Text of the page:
Hardly a week goes by without hearing about what politicians are calling the ‘ice epidemic.’
In the latest attempt to address the problem, the NSW government has introduced increased penalties for those who manufacture or supply the drug.
Starting from this month, people who are found guilty of supplying or manufacturing methylamphetamine will face a maximum penalty of life imprisonment and fines up to $500,000, up from the previous maximum of 20 years.
What does the legislation say?
There are various penalties for drug supply in NSW, depending on the quantity and the particular drug in question. A supply charge could be for:
- a small quantity;
- indictable quantity;
- commercial quantity; or
- a large commercial quantity
The explanatory note to the new Drug Misuse and Trafficking Amendment (Methamphetamine) Regulation 2015 says that its aim is to:
“decrease, from one kilogram to half a kilogram, the threshold at which a quantity of the prohibited drug methylamphetamine (also known as “ice”) is considered a large commercial quantity.”
This essentially means that now, instead of one kilogram being a large commercial quantity, those who supply half that amount will face a potential life sentence.
Attorney General Gabrielle Upton justified the move by saying that ice dealers:
“profit from the misery and misfortune of others [and] must be held to higher account… We believe serious drug manufacturers and dealers spreading this poison throughout the community must be held to higher account… The ultimate aim is to cut off supply of these drugs, which we know are an epidemic across our state.”
Do tougher penalties really work?
These new laws have been deemed necessary due to the ‘ice epidemic’ that has been ravaging both city and regional areas of NSW.
Increased penalties are an easy way for politicians to be seen as ‘tough on crime’, even though such measures rarely actually work. Rather, they are a simple and convenient way to avoid addressing the underlying causes of drug use, and consequent supply, and to maintain a policy whereby little is done to educate, prevent and rehabilitate.
As we have pointed out time and time again, the idea of ‘general deterrence’ – that is, deterring others from committing crimes – relies on the ability of people to make rational decisions, particularly for offences which require premeditation, and to believe that they may actually be caught.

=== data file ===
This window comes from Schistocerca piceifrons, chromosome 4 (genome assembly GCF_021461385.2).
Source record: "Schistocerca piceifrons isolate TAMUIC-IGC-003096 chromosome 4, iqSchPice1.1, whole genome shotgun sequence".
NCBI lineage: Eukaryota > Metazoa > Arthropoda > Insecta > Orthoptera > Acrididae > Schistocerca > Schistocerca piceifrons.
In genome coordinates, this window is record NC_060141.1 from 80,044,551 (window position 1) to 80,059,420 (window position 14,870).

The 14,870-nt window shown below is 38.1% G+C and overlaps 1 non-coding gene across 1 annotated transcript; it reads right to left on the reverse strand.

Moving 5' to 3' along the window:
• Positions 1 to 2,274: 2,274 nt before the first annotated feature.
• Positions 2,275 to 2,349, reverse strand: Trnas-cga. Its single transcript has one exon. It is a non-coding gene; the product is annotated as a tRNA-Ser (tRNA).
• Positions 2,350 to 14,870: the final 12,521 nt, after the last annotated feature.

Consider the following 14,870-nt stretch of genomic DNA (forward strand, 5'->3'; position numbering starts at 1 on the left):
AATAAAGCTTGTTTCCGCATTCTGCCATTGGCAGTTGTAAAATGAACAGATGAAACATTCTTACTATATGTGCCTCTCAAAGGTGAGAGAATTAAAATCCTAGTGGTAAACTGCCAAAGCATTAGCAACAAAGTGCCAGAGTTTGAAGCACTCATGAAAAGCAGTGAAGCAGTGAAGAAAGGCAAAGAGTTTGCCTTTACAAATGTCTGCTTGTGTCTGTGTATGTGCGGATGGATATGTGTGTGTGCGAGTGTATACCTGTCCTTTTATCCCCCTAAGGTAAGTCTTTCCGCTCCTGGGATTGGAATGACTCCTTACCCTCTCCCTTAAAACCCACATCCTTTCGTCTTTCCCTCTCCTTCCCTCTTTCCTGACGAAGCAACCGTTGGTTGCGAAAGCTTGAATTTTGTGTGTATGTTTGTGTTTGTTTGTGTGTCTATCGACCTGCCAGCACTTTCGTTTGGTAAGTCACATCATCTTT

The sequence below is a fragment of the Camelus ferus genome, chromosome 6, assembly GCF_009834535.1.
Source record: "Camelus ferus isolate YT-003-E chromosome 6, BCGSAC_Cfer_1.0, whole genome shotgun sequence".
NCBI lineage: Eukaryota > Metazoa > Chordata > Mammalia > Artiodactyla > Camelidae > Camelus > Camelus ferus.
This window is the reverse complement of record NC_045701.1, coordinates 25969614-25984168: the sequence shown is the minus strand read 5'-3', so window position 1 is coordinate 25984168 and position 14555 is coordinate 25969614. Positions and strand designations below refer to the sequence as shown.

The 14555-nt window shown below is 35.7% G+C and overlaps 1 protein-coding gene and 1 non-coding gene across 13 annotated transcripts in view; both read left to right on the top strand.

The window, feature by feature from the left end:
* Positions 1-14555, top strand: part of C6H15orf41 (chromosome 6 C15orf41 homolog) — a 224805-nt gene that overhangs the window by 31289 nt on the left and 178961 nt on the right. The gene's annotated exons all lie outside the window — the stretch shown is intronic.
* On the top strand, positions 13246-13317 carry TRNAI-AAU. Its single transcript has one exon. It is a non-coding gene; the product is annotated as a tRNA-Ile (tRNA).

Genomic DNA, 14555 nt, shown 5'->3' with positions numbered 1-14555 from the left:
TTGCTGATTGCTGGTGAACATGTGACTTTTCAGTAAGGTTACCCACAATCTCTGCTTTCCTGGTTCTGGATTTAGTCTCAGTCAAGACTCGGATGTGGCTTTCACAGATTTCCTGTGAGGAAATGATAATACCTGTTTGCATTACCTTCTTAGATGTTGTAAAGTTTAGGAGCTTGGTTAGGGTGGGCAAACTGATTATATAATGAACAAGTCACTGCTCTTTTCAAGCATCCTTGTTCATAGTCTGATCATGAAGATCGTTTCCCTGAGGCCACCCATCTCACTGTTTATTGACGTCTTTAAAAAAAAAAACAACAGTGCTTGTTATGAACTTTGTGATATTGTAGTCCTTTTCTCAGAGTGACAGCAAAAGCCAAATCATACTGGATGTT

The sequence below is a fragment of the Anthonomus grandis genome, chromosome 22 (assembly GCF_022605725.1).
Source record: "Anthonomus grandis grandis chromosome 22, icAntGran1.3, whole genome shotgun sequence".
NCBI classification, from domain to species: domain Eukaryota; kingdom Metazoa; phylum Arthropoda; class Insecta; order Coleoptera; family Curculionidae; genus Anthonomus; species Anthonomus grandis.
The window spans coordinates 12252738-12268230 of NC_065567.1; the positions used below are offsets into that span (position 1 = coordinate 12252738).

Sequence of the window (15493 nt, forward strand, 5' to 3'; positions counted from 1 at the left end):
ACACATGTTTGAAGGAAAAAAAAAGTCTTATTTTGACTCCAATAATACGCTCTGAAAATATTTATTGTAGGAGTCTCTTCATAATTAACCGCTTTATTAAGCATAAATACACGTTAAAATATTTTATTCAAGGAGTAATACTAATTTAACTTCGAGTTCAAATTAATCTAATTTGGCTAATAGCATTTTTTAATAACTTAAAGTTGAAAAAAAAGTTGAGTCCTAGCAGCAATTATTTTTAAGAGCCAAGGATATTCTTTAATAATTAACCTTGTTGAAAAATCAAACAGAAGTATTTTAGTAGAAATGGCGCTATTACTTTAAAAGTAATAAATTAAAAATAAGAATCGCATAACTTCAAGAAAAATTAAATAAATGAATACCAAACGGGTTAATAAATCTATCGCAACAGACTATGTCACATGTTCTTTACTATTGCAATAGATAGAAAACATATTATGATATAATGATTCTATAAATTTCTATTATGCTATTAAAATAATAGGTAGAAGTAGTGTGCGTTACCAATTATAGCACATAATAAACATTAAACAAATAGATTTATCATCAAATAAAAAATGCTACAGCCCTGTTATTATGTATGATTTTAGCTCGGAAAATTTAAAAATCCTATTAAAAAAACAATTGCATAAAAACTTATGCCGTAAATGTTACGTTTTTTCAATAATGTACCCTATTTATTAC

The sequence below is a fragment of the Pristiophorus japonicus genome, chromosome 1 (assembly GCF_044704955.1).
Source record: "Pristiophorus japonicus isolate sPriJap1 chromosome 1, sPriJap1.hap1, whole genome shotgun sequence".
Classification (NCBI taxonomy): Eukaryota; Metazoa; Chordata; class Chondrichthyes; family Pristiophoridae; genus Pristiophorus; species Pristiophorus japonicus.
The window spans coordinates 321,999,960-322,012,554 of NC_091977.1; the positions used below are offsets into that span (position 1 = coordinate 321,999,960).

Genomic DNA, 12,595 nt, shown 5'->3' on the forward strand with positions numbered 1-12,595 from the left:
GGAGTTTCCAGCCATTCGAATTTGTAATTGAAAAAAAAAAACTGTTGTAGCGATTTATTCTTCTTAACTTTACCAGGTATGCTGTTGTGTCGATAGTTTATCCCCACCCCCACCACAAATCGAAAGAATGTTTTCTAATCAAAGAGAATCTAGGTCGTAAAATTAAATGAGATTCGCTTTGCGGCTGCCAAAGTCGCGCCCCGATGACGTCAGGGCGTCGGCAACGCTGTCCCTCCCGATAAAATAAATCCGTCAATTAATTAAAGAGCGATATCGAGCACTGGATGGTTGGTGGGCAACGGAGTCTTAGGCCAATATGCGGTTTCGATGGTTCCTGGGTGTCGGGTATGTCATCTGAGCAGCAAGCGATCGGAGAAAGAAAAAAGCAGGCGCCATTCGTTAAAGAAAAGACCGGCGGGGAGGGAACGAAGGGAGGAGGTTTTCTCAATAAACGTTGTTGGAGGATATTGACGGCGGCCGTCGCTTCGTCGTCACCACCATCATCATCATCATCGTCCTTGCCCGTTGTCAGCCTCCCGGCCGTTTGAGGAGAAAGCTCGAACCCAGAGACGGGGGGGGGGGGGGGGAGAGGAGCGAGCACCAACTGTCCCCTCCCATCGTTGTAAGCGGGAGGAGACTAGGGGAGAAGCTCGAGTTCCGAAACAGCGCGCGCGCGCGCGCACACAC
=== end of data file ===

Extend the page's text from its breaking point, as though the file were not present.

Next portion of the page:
But many drug suppliers are also users, and for those making decisions under the grip of a highly addictive drug, the deterrence theory is unlikely to have any effect. Others at the top of the drug supply and importation chains believe that there is little to no chance that they will ever be caught. For these people, increased penalties are unlikely to have any effect at all.
Criticism of the legislation
Many disagree with the new legislation, which was passed through Parliament before any proper consultation or debate.
“regulations and laws should be based on best available evidence, and that evidence needs to be brought into the debate about where you set these thresholds, and as far as I can see that hasn’t occurred in this particular instance.”
Sam Biondo, Executive Officer of the Victoria Alcohol and Drug Association, believes that simply punishing people who supply drugs is ineffective, and that we need to look at decreasing the demand for ice.
And criminal law expert Stephen Odgers SC says that “this proposal would be unlikely to have any effect – except to add to the already existing problem of over-crowded prisons”.
Drug defence lawyers
If you have been charged with a drug offence, an experienced drug defence lawyer will be able to explain your options and the best way forward. In serious drug cases, they will often be able to have charges dropped or downgraded due to problems in the prosecution case, or have the case thrown out of court if the prosecution nevertheless wishes to pursue the charges all the way to a defended hearing or jury trial. If you wish to plead guilty, they will prepare your case for court and fight for the most lenient penalty.